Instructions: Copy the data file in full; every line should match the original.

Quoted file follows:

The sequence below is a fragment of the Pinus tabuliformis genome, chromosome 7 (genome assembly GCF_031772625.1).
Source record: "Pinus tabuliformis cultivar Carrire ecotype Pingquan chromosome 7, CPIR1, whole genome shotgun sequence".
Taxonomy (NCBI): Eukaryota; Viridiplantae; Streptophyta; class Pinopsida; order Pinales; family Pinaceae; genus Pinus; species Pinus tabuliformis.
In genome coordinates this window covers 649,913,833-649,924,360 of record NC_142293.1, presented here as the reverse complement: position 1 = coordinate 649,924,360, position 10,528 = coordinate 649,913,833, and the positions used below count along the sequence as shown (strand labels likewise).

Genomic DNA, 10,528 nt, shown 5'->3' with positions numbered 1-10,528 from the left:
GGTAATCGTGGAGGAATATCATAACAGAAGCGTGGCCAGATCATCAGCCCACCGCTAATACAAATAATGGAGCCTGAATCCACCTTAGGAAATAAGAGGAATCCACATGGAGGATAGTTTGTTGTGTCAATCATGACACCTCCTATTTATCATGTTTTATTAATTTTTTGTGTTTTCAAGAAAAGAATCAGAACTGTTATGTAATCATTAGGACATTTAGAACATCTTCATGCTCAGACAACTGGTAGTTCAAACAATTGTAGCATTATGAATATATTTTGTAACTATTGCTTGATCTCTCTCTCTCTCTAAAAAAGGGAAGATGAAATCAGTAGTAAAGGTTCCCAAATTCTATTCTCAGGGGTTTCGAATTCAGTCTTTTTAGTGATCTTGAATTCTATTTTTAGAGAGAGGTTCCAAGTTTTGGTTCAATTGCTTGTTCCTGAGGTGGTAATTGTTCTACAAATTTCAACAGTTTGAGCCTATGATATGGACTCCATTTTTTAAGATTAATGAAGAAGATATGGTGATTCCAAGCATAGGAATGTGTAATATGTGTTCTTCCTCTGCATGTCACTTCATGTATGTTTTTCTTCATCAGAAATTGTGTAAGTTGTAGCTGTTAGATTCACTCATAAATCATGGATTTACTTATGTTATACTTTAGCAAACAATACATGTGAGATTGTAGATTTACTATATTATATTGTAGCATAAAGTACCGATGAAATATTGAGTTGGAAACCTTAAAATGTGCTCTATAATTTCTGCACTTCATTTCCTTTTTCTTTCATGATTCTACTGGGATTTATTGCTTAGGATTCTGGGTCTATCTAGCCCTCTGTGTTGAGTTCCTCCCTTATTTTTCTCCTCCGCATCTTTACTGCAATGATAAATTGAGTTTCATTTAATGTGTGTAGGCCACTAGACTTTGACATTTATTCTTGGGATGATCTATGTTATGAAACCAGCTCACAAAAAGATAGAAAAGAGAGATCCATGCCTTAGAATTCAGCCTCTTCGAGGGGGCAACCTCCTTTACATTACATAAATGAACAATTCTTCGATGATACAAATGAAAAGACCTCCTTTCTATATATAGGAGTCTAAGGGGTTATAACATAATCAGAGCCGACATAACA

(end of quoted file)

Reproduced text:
The sequence below is a fragment of the Pinus tabuliformis genome, chromosome 7 (genome assembly GCF_031772625.1).
Source record: "Pinus tabuliformis cultivar Carrire ecotype Pingquan chromosome 7, CPIR1, whole genome shotgun sequence".
Taxonomy (NCBI): Eukaryota; Viridiplantae; Streptophyta; class Pinopsida; order Pinales; family Pinaceae; genus Pinus; species Pinus tabuliformis.
In genome coordinates this window covers 649,913,833-649,924,360 of record NC_142293.1, presented here as the reverse complement: position 1 = coordinate 649,924,360, position 10,528 = coordinate 649,913,833, and the positions used below count along the sequence as shown (strand labels likewise).

Genomic DNA, 10,528 nt, shown 5'->3' with positions numbered 1-10,528 from the left:
GGTAATCGTGGAGGAATATCATAACAGAAGCGTGGCCAGATCATCAGCCCACCGCTAATACAAATAATGGAGCCTGAATCCACCTTAGGAAATAAGAGGAATCCACATGGAGGATAGTTTGTTGTGTCAATCATGACACCTCCTATTTATCATGTTTTATTAATTTTTTGTGTTTTCAAGAAAAGAATCAGAACTGTTATGTAATCATTAGGACATTTAGAACATCTTCATGCTCAGACAACTGGTAGTTCAAACAATTGTAGCATTATGAATATATTTTGTAACTATTGCTTGATCTCTCTCTCTCTCTAAAAAAGGGAAGATGAAATCAGTAGTAAAGGTTCCCAAATTCTATTCTCAGGGGTTTCGAATTCAGTCTTTTTAGTGATCTTGAATTCTATTTTTAGAGAGAGGTTCCAAGTTTTGGTTCAATTGCTTGTTCCTGAGGTGGTAATTGTTCTACAAATTTCAACAGTTTGAGCCTATGATATGGACTCCATTTTTTAAGATTAATGAAGAAGATATGGTGATTCCAAGCATAGGAATGTGTAATATGTGTTCTTCCTCTGCATGTCACTTCATGTATGTTTTTCTTCATCAGAAATTGTGTAAGTTGTAGCTGTTAGATTCACTCATAAATCATGGATTTACTTATGTTATACTTTAGCAAACAATACATGTGAGATTGTAGATTTACTATATTATATTGTAGCATAAAGTACCGATGAAATATTGAGTTGGAAACCTTAAAATGTGCTCTATAATTTCTGCACTTCATTTCCTTTTTCTTTCATGATTCTACTGGGATTTATTGCTTAGGATTCTGGGTCTATCTAGCCCTCTGTGTTGAGTTCCTCCCTTATTTTTCTCCTCCGCATCTTTACTGCAATGATAAATTGAGTTTCATTTAATGTGTGTAGGCCACTAGACTTTGACATTTATTCTTGGGATGATCTATGTTATGAAACCAGCTCACAAAAAGATAGAAAAGAGAGATCCATGCCTTAGAATTCAGCCTCTTCGAGGGGGCAACCTCCTTTACATTACATAAATGAACAATTCTTCGATGATACAAATGAAAAGACCTCCTTTCTATATATAGGAGTCTAAGGGGTTATAACATAATCAGAGCCGACATAACA